If in fact in the Rokugan, a world built by uniting the entire imaginary linked to the East under the same sky, the figure of the Emperor is fundamental for the maintenance of the Empire since he is the point of reference for the maintenance of order in the eyes of the people, the divine lineage of the imperial family is not the absolute guarantee of government.
In fact, the imperial family is only one of the eight families descended from the Kami expelled from Heaven, and so the nobility by divine mandate is not in the hands of a single bloodline, even if the other seven clans obviously accept and respect the rule of the Hantei family , thus taking on the role of underlings of the Chrysanthemum Throne as the world needs structure.
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The Clans and the relationship with the sovereignty in Rokugan
But if we analyze each clan as a small kingdom in its own right, like a small world where each original Kami has dictated the internal laws of his own people, we can see how even within such a hierarchical structure there can be more rulers.
And so while the noble clan of the Lion, the Emperor's right hands, applies bushido focusing on the theme of valor and sacrifice, on the other side we have the Crane, the left hands, which focus on the importance of perfection and diplomacy while in the shadows lurk the Scorpions, the spies and traitors, whose ancestor, Bayushi, forced them to be the Emperor's hands in the shadows, the nobles whose true sacrifice lies not so much in their own lives as in being considered the execrable because a kingdom to prosper needs both nobility, honesty and honor as well as betrayal, lies and dishonor.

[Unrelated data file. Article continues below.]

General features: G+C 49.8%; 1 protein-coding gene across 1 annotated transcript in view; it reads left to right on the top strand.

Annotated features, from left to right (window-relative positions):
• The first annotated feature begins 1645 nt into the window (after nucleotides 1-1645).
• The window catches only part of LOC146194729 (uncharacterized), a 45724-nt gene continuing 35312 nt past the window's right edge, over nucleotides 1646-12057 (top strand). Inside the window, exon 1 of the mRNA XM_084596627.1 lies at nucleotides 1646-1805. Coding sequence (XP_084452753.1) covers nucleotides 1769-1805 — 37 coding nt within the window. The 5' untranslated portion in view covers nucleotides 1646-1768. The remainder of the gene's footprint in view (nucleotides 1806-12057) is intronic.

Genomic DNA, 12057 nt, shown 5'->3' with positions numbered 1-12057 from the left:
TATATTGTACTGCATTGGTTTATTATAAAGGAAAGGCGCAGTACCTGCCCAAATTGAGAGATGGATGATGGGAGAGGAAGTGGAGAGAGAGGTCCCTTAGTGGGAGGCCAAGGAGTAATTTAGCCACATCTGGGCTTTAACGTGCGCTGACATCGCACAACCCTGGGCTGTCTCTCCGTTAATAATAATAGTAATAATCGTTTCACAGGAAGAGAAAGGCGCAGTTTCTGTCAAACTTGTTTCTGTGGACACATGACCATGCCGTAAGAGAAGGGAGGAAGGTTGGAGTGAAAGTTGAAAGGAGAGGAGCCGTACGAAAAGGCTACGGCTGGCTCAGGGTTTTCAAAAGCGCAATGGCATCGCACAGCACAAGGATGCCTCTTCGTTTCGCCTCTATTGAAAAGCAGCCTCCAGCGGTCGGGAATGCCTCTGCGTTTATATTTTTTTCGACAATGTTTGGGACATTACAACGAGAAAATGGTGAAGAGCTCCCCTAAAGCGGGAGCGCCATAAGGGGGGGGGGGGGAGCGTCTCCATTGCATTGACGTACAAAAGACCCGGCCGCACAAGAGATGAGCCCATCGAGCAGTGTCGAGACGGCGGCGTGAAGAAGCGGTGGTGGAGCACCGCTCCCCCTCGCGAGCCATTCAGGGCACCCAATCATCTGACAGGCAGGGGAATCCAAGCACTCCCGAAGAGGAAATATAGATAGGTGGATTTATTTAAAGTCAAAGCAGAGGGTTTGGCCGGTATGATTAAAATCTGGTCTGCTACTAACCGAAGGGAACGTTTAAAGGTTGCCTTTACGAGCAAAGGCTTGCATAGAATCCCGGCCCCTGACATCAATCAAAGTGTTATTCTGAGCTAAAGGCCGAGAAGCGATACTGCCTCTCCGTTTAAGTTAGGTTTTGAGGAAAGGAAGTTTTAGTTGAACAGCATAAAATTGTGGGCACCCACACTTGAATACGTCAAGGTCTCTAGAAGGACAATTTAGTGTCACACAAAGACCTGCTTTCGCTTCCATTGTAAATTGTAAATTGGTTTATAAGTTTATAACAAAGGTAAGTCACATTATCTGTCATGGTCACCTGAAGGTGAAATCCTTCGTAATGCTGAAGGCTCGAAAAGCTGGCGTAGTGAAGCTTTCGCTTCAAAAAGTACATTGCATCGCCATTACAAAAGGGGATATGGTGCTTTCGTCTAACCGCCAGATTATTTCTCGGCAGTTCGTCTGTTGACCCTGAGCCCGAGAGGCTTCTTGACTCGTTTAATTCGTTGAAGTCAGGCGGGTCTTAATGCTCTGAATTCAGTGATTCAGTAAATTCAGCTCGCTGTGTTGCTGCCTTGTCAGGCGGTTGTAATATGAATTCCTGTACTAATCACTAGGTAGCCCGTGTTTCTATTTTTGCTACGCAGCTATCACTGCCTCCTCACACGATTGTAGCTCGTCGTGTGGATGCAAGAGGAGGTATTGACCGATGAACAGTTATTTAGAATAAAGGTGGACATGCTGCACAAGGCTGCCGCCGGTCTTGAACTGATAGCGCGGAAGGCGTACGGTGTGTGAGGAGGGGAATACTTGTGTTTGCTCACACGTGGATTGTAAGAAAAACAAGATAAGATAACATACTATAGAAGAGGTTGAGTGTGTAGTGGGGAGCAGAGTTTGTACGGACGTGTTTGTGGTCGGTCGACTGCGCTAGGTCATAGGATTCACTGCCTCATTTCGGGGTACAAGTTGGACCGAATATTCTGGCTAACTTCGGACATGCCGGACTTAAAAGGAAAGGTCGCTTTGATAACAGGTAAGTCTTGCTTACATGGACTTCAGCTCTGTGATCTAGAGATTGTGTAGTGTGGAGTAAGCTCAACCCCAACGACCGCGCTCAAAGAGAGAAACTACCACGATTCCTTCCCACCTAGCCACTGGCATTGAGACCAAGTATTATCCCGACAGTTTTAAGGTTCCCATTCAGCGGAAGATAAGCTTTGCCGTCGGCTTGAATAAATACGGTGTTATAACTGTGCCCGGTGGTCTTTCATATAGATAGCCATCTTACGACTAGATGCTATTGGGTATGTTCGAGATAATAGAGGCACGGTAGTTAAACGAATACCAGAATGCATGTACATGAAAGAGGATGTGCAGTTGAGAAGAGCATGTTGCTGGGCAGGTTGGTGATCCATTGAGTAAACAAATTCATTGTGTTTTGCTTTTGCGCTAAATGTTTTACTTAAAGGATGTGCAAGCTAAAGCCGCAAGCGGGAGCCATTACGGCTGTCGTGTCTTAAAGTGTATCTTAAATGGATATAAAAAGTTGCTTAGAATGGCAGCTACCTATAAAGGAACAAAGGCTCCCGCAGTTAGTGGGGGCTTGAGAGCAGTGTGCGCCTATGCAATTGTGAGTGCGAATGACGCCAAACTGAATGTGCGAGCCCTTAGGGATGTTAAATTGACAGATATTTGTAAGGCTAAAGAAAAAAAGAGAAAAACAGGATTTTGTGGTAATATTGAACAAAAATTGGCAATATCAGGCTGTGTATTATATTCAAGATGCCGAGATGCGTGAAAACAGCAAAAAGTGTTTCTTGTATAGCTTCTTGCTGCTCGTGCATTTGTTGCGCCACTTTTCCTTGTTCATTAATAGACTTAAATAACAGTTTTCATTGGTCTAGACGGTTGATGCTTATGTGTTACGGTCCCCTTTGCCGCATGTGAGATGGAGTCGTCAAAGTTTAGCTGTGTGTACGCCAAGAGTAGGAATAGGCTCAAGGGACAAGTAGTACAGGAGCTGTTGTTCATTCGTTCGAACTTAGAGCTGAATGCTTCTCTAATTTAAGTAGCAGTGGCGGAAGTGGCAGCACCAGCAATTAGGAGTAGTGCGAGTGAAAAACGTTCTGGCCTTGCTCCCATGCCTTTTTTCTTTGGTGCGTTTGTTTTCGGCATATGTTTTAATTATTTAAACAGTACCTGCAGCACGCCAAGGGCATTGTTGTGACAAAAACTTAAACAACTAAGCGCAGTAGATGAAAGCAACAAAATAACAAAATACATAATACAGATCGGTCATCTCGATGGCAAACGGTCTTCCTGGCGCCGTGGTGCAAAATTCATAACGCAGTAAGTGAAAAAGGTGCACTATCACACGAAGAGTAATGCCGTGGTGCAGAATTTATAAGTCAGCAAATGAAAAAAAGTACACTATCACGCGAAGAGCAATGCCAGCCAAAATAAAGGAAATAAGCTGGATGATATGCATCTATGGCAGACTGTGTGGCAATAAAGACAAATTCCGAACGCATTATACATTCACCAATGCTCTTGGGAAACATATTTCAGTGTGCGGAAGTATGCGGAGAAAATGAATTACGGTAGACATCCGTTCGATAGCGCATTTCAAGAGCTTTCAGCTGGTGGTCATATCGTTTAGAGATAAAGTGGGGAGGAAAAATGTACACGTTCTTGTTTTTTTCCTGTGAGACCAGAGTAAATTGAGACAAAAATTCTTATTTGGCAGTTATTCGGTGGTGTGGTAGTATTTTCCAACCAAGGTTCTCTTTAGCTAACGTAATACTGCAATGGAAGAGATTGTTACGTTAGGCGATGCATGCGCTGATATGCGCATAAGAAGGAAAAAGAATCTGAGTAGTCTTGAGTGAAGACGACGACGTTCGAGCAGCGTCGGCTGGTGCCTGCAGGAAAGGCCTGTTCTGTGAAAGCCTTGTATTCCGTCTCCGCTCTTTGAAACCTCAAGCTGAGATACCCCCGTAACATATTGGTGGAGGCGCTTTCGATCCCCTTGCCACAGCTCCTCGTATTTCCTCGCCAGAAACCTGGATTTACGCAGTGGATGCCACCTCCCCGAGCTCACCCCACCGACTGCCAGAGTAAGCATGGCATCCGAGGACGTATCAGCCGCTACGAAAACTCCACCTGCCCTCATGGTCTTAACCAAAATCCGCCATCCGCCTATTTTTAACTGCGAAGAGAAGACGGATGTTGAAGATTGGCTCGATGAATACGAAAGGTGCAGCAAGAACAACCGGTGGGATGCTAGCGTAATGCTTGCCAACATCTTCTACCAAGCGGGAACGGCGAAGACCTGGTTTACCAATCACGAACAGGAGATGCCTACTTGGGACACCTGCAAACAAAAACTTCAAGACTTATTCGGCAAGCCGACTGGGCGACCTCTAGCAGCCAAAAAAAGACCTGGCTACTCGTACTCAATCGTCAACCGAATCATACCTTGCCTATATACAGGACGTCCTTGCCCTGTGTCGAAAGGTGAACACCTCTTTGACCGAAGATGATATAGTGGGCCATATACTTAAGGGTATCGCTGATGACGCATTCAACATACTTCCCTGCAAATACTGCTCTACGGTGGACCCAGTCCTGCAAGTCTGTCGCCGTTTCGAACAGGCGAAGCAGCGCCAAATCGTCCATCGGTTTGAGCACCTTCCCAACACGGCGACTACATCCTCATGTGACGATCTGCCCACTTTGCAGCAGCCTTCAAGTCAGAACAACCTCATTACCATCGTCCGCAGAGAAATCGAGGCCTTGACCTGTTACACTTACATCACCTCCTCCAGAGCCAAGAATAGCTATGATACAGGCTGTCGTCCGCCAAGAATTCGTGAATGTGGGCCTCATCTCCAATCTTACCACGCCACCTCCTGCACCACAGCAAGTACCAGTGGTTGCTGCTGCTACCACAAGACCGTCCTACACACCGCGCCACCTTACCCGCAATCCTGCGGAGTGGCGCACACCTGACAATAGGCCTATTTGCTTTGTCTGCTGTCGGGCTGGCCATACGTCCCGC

The sacrifice of the Scorpions obviously also falls into another in a topos very interesting narrative, but at the moment I think it is enough to dwell on how much even though they have to respect the imperial mandate each clan of Rokugan has more levels of nobility and more noble Sovereigns to obey, to the point that some accept with peace the fact of living in a paradox as in serving their ancestor they still serve the Empire.
So here's what makes the Sovereign so interesting within the stories: a tyrant is an enemy to be brought down as he abuses his responsibility, but a Sovereign aware of what he has to do, aware of the weight of that throne, he is such a source of inspiration and admiration that paradoxically makes even the most execrable acts just since he is the guarantor of the nobility of those acts for the ultimate goal of his dream and as long as the Dream carries on no matter who wears that metaphorical crown since the Sovereign it is only the voice on earth of something greater.
The nobility of Sovereign in fiction it is therefore this. People may die, but the Sovereign he will always find a new protagonist in which to embody himself to carry on the ideas he represents, thus allowing the Dream to continue to flourish as the narrative engine of the Kingdom, in short…
The King is dead, long live the King.